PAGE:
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Why Yoenis Cespedes hopes yoga will keep him in the lineup

The Mets slugger alters his workout regimen after playing only 81 games last season.

Mets outfielder Yoenis Cespedes gets ready for batting

Mets outfielder Yoenis Cespedes gets ready for batting practice on Monday, Feb. 19, 2018, during a spring training workout in Port St. Lucie, Fla. Photo Credit: Newsday / Alejandra Villa

PORT ST. LUCIE, Fla. — After Monday’s first full-squad workout had been completed and Yoenis Cespedes was back sitting at his locker, the first question posed to him, naturally, involved his offseason regimen.

In other words, what did he do to try to prevent a repeat of last year’s injury-ravaged 81-game season?

His focus needed no translation. Cespedes immediately slapped at his legs, the location of worrisome injuries to his hamstring and quadriceps muscles. Even when he was healthy, the constant concern about running made him a defensive liability in leftfield and seemingly a time bomb on the basepaths.

While it’s impossible to gauge the success of anyone’s offseason conditioning in mid-February, Cespedes did appear to have a smart plan, and he ticked off his three points of emphasis.

The first involved more running, the second was weight training — albeit less heavy — and the surprise third incorporated yoga into his routine.

“Right now, I’m more flexible because of the yoga,” Cespedes said through an interpreter. “The last couple of seasons, my lower back was tight, and I haven’t felt that yet.”

It’s not unusual for back tightness to be caused by upper leg issues, so maybe Cespedes has been effective thus far in combating the root cause of his problems. The Mets desperately need that to be the case. Regardless of their offseason improvements — and make no mistake, they did get better by investing roughly $88 million — it’s imperative that Cespedes return to being a mainstay in the heart of their lineup.

When Cespedes was a factor during his first 1 1⁄2 seasons with the Mets, they made the playoffs each time. After signing his first $75-million extension, which he turned into a one-year, $16.75-million opt-out, the highly motivated Cespedes batted .280 with 31 homers in 132 games but still was limited by quadriceps problems.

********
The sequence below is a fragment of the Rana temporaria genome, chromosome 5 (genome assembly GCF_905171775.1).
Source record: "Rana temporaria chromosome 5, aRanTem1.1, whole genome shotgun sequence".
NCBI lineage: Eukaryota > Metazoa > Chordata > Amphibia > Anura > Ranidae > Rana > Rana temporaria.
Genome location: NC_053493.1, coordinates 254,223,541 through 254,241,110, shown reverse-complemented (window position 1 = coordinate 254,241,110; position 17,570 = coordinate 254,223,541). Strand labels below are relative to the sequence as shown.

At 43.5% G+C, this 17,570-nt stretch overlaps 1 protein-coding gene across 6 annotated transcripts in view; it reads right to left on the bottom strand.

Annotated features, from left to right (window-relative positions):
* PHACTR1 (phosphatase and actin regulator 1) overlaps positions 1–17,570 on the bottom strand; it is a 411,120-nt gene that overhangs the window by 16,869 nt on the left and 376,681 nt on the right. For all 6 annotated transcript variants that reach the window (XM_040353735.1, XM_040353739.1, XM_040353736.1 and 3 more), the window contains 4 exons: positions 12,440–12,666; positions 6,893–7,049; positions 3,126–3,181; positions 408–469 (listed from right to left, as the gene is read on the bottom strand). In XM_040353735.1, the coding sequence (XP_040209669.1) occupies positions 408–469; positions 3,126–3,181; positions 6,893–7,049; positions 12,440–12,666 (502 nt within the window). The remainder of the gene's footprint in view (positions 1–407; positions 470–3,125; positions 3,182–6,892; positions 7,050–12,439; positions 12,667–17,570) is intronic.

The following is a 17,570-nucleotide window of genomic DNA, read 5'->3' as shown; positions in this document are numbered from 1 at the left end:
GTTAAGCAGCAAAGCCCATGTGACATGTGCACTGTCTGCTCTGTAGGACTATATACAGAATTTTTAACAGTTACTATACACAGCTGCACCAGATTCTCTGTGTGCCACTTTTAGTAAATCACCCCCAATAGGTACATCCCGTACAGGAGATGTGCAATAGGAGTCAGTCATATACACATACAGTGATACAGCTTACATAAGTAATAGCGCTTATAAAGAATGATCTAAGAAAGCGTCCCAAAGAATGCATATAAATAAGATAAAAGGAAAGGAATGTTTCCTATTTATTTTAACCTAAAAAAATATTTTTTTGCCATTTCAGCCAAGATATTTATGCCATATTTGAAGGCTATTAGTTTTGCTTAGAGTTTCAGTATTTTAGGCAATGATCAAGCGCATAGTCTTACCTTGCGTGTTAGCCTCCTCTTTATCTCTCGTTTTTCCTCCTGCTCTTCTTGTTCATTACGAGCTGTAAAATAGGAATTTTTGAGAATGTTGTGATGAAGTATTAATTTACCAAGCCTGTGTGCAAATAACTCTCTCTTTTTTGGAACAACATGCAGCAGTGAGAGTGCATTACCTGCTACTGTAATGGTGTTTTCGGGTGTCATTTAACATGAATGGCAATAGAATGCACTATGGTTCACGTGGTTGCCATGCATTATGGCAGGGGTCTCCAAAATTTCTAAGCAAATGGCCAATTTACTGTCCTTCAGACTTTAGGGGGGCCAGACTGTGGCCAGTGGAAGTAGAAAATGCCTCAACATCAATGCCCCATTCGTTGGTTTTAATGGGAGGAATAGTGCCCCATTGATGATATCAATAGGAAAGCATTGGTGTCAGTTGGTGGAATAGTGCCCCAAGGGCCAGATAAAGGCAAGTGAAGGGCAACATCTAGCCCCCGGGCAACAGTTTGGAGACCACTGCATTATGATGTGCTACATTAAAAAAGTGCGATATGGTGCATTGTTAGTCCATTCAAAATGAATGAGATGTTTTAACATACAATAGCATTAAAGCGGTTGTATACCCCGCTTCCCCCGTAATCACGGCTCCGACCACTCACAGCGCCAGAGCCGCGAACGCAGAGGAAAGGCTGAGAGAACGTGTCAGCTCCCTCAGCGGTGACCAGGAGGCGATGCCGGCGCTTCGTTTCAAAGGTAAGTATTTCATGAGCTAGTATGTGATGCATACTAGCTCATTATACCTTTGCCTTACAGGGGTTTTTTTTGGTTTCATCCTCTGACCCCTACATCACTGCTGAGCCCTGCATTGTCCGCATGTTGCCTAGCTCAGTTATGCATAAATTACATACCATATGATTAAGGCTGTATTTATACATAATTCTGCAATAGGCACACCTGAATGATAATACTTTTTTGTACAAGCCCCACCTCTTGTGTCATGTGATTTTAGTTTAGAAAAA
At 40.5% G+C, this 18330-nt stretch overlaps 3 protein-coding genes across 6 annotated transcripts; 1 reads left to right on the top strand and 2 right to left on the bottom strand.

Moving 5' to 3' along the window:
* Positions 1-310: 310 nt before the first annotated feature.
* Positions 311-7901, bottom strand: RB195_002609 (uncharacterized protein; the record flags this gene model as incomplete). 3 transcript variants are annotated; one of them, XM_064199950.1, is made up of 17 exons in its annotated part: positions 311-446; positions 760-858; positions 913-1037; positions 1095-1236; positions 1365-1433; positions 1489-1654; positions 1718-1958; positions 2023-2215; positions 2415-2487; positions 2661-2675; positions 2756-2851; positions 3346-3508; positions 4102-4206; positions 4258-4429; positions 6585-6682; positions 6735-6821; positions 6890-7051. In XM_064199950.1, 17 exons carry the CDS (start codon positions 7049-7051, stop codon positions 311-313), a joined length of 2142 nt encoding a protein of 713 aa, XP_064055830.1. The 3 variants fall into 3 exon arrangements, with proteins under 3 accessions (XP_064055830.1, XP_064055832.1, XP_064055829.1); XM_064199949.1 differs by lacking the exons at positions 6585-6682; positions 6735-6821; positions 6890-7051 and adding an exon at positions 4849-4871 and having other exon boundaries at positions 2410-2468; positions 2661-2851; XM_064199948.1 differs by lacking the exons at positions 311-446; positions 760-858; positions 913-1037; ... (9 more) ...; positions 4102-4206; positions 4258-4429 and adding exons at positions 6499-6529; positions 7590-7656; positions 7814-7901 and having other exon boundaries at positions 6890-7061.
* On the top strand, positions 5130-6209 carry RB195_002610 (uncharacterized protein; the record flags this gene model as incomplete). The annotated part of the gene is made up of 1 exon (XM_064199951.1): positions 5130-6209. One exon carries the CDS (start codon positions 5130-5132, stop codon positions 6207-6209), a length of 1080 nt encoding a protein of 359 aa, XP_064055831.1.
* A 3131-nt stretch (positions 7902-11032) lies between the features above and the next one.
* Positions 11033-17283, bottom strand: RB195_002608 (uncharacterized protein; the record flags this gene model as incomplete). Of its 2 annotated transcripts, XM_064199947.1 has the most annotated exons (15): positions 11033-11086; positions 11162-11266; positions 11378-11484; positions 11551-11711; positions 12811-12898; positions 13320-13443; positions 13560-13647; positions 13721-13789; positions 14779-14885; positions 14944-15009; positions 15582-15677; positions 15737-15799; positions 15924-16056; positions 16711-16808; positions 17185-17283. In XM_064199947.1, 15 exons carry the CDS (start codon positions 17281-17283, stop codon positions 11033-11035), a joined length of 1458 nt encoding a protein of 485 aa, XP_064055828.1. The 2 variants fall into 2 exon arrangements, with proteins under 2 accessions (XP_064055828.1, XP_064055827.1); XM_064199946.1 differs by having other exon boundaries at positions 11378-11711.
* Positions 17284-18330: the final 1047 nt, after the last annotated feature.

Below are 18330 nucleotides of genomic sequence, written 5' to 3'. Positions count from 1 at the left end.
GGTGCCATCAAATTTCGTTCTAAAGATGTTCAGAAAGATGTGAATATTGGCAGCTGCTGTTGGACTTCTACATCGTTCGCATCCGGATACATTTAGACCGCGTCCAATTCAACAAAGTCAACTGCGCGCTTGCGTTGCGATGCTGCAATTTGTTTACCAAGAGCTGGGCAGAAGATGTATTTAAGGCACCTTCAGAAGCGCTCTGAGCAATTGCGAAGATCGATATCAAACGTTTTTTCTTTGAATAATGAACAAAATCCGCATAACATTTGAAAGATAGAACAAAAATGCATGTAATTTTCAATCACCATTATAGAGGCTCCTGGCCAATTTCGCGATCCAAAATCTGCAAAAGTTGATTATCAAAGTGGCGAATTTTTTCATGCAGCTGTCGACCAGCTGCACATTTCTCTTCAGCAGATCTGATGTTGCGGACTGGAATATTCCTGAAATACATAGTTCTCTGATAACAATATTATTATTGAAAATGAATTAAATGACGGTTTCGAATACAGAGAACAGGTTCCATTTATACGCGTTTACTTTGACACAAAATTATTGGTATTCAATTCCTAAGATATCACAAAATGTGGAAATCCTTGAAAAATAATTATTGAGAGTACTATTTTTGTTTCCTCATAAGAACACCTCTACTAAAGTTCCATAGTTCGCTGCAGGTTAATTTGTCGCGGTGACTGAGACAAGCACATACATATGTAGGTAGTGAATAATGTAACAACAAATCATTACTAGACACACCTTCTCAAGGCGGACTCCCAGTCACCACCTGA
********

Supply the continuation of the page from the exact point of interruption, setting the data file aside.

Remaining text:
Last year, fresh off his new four-year, $110-million deal, Cespedes looked bigger and stronger than before, with photos showing him using a superhuman amount of iron in a deadlift routine. The 2017 season was hyped to be his best yet, and although he did hit .292 with an .892 OPS, his legs couldn’t hold up. Along with their most fearsome offensive threat, the Mets’ hopes of playoff contention disintegrated.

His mindset is the same as a year ago — “I want to be the MVP, that hasn’t changed,” Cespedes said — and now it’s a matter of his body cooperating.

New manager Mickey Callaway hasn’t known Cespedes for very long, but he’ll take him at his word about working harder to remain out of the trainer’s room. In 2015, Cespedes played 159 games between the Tigers and Mets. The previous year, 152.

“When I talked to him at one point, he brought up the fact that he played 160 games that one year out of 162,” Callaway said. “That’s what he wants to do. We have to hold him accountable for the things that he’s supposed to do. We’ve got to make sure he’s going about his business the right way and fulfilling all of those routines that are going to be necessary for him to go out and play every day. But he’s taken the first great step toward that.”

Will yoga really be a cure-all? From where Cespedes has been, it can’t hurt, even if the classes are a bit strenuous for a beginner.

“I just started, and on the first day, I couldn’t finish,” Cespedes said. “For a person who’s not flexible, it’s really tough.”

The goal is to change that, and to turn the page on last year’s bruising season. Cespedes has to get back to inflicting damage on other teams rather than himself.

New York Sports